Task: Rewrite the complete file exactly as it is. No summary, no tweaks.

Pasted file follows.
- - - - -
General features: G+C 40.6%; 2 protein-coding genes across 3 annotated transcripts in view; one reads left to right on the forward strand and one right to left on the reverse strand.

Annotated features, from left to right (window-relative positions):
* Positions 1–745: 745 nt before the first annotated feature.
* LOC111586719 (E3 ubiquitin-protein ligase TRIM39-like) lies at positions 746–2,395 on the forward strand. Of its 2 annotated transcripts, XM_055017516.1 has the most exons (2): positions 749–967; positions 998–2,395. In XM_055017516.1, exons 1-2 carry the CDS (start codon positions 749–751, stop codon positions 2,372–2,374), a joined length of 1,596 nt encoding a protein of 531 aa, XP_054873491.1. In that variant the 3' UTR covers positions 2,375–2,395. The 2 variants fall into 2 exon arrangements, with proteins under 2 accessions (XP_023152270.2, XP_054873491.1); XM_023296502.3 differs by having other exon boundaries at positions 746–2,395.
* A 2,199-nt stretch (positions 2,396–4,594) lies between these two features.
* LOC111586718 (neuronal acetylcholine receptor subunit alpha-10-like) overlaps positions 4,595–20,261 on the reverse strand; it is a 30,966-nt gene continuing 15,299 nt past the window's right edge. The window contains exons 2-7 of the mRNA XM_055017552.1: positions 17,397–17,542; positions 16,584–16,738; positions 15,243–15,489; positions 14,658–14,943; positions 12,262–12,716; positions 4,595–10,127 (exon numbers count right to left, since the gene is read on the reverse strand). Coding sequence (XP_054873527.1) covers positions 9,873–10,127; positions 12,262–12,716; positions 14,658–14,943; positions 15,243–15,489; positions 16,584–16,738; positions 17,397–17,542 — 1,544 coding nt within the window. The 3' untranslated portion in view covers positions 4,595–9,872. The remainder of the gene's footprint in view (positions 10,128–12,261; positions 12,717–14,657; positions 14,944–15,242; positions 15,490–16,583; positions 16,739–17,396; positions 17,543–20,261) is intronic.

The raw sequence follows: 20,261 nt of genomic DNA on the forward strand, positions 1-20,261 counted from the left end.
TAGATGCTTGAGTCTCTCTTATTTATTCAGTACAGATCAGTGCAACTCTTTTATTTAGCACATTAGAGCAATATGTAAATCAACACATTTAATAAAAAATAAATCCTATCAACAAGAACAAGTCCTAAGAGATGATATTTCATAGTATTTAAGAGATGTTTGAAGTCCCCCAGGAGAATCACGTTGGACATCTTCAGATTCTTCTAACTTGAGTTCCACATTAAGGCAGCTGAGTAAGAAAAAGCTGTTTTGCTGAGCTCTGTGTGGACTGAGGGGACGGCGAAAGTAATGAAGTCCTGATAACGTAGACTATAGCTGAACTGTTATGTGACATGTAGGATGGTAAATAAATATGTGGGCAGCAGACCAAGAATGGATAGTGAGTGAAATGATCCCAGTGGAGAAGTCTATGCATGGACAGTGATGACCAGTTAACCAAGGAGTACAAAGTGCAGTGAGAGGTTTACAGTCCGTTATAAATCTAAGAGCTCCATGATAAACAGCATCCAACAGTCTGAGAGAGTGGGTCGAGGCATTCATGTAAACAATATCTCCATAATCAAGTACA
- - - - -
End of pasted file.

General features: G+C 40.6%; 2 protein-coding genes across 3 annotated transcripts in view; one reads left to right on the forward strand and one right to left on the reverse strand.

Annotated features, from left to right (window-relative positions):
* Positions 1–745: 745 nt before the first annotated feature.
* LOC111586719 (E3 ubiquitin-protein ligase TRIM39-like) lies at positions 746–2,395 on the forward strand. Of its 2 annotated transcripts, XM_055017516.1 has the most exons (2): positions 749–967; positions 998–2,395. In XM_055017516.1, exons 1-2 carry the CDS (start codon positions 749–751, stop codon positions 2,372–2,374), a joined length of 1,596 nt encoding a protein of 531 aa, XP_054873491.1. In that variant the 3' UTR covers positions 2,375–2,395. The 2 variants fall into 2 exon arrangements, with proteins under 2 accessions (XP_023152270.2, XP_054873491.1); XM_023296502.3 differs by having other exon boundaries at positions 746–2,395.
* A 2,199-nt stretch (positions 2,396–4,594) lies between these two features.
* LOC111586718 (neuronal acetylcholine receptor subunit alpha-10-like) overlaps positions 4,595–20,261 on the reverse strand; it is a 30,966-nt gene continuing 15,299 nt past the window's right edge. The window contains exons 2-7 of the mRNA XM_055017552.1: positions 17,397–17,542; positions 16,584–16,738; positions 15,243–15,489; positions 14,658–14,943; positions 12,262–12,716; positions 4,595–10,127 (exon numbers count right to left, since the gene is read on the reverse strand). Coding sequence (XP_054873527.1) covers positions 9,873–10,127; positions 12,262–12,716; positions 14,658–14,943; positions 15,243–15,489; positions 16,584–16,738; positions 17,397–17,542 — 1,544 coding nt within the window. The 3' untranslated portion in view covers positions 4,595–9,872. The remainder of the gene's footprint in view (positions 10,128–12,261; positions 12,717–14,657; positions 14,944–15,242; positions 15,490–16,583; positions 16,739–17,396; positions 17,543–20,261) is intronic.

The raw sequence follows: 20,261 nt of genomic DNA on the forward strand, positions 1-20,261 counted from the left end.
TAGATGCTTGAGTCTCTCTTATTTATTCAGTACAGATCAGTGCAACTCTTTTATTTAGCACATTAGAGCAATATGTAAATCAACACATTTAATAAAAAATAAATCCTATCAACAAGAACAAGTCCTAAGAGATGATATTTCATAGTATTTAAGAGATGTTTGAAGTCCCCCAGGAGAATCACGTTGGACATCTTCAGATTCTTCTAACTTGAGTTCCACATTAAGGCAGCTGAGTAAGAAAAAGCTGTTTTGCTGAGCTCTGTGTGGACTGAGGGGACGGCGAAAGTAATGAAGTCCTGATAACGTAGACTATAGCTGAACTGTTATGTGACATGTAGGATGGTAAATAAATATGTGGGCAGCAGACCAAGAATGGATAGTGAGTGAAATGATCCCAGTGGAGAAGTCTATGCATGGACAGTGATGACCAGTTAACCAAGGAGTACAAAGTGCAGTGAGAGGTTTACAGTCCGTTATAAATCTAAGAGCTCCATGATAAACAGCATCCAACAGTCTGAGAGAGTGGGTCGAGGCATTCATGTAAACAATATCTCCATAATCAAGTACA